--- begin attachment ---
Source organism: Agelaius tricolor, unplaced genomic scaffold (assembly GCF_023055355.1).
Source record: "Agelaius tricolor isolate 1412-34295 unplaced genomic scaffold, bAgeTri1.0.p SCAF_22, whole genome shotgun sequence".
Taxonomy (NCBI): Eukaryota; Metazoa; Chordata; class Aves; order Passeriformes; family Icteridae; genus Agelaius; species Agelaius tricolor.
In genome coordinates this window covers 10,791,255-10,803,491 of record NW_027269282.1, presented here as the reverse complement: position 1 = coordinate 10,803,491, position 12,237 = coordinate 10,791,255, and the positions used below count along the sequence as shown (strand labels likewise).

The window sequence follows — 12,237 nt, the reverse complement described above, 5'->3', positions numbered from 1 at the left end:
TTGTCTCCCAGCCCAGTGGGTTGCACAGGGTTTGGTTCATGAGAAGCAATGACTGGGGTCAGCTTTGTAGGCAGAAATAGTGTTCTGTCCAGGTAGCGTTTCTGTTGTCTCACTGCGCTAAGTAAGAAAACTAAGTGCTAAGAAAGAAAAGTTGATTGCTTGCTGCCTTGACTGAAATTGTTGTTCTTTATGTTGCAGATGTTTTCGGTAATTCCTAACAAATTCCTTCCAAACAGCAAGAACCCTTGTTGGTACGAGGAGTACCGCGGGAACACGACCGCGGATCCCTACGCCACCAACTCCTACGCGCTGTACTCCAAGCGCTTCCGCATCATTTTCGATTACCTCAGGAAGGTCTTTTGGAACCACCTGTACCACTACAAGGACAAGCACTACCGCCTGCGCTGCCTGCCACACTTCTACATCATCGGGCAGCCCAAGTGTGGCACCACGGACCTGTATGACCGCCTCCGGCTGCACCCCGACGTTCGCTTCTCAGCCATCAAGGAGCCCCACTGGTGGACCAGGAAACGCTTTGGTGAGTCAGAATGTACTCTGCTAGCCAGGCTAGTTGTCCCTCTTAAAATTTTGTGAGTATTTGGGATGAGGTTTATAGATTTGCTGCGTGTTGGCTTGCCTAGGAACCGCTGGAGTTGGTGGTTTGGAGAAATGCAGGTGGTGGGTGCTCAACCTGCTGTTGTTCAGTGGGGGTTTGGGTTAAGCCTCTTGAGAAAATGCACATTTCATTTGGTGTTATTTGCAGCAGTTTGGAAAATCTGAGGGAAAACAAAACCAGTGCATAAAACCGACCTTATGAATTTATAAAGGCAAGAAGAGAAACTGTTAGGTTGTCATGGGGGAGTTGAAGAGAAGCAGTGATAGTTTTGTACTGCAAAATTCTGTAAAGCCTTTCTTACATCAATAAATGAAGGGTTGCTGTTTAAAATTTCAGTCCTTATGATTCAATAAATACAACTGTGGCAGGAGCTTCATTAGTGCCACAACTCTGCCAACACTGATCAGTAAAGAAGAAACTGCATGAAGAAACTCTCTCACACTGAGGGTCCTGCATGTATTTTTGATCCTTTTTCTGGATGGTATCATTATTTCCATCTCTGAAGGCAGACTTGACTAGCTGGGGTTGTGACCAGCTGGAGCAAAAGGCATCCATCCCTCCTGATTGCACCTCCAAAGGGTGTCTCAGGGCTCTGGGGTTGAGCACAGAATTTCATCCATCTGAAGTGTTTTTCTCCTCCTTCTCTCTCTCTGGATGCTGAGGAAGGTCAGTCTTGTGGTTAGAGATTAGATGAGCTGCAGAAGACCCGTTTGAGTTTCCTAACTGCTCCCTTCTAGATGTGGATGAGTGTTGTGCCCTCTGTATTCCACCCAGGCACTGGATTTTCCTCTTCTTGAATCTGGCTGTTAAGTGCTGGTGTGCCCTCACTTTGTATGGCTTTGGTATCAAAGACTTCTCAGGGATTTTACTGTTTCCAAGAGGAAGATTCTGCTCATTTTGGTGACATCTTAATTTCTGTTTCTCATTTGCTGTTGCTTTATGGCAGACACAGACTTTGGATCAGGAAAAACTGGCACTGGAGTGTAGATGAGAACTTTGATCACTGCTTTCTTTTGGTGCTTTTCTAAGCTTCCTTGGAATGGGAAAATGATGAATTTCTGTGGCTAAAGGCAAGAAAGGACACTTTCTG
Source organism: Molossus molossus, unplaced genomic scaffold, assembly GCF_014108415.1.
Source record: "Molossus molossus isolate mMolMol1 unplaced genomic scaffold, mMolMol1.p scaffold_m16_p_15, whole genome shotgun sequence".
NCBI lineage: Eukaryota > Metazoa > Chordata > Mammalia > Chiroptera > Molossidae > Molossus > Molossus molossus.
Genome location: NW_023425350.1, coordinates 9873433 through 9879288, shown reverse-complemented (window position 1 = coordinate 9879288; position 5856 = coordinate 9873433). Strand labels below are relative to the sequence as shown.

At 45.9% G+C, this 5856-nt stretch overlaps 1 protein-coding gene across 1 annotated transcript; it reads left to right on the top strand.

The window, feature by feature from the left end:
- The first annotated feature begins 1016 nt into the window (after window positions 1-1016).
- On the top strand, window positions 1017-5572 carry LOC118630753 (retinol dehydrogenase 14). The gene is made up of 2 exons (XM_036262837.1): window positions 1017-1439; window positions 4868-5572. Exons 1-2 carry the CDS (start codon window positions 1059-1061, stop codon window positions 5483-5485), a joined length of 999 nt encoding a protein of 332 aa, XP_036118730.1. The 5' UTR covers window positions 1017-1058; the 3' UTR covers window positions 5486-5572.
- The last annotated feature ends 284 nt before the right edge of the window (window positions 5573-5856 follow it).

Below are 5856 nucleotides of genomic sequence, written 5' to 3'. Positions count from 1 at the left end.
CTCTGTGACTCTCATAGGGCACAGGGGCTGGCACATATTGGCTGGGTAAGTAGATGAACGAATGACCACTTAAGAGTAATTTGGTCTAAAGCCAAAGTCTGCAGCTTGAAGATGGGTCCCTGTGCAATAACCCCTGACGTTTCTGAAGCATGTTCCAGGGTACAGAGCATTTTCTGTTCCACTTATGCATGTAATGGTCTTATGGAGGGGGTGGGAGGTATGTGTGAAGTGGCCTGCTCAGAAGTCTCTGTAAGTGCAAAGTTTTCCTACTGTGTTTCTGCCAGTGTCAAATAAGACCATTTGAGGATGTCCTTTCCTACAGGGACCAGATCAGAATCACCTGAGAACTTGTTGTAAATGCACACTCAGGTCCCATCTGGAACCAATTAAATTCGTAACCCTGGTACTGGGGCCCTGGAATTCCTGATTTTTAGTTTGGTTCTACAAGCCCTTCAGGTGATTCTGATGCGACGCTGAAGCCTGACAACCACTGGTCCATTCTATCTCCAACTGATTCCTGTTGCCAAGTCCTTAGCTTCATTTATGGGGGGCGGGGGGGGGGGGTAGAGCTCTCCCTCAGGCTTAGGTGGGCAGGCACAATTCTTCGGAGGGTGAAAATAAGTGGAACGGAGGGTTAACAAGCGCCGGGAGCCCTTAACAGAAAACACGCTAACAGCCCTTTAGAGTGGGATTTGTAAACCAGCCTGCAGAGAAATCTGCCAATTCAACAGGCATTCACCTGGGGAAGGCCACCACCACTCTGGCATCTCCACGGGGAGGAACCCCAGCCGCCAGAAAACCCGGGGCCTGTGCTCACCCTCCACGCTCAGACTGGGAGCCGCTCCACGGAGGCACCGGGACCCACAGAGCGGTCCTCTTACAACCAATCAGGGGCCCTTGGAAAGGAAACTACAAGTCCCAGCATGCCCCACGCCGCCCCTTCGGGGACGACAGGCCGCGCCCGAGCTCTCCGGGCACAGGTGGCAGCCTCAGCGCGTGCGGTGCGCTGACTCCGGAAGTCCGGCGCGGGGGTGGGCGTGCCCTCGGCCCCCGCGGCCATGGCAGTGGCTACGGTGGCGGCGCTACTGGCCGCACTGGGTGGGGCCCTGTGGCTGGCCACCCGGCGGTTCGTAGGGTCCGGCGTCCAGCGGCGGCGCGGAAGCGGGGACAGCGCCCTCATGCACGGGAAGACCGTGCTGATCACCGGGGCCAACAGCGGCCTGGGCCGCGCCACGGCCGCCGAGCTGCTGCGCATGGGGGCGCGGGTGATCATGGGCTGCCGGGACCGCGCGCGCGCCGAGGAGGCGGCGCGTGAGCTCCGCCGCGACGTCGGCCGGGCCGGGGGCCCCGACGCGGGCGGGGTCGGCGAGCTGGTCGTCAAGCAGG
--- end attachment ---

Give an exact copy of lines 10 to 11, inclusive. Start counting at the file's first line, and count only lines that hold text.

Genome location: NW_023425350.1, coordinates 9873433 through 9879288, shown reverse-complemented (window position 1 = coordinate 9879288; position 5856 = coordinate 9873433). Strand labels below are relative to the sequence as shown.

At 45.9% G+C, this 5856-nt stretch overlaps 1 protein-coding gene across 1 annotated transcript; it reads left to right on the top strand.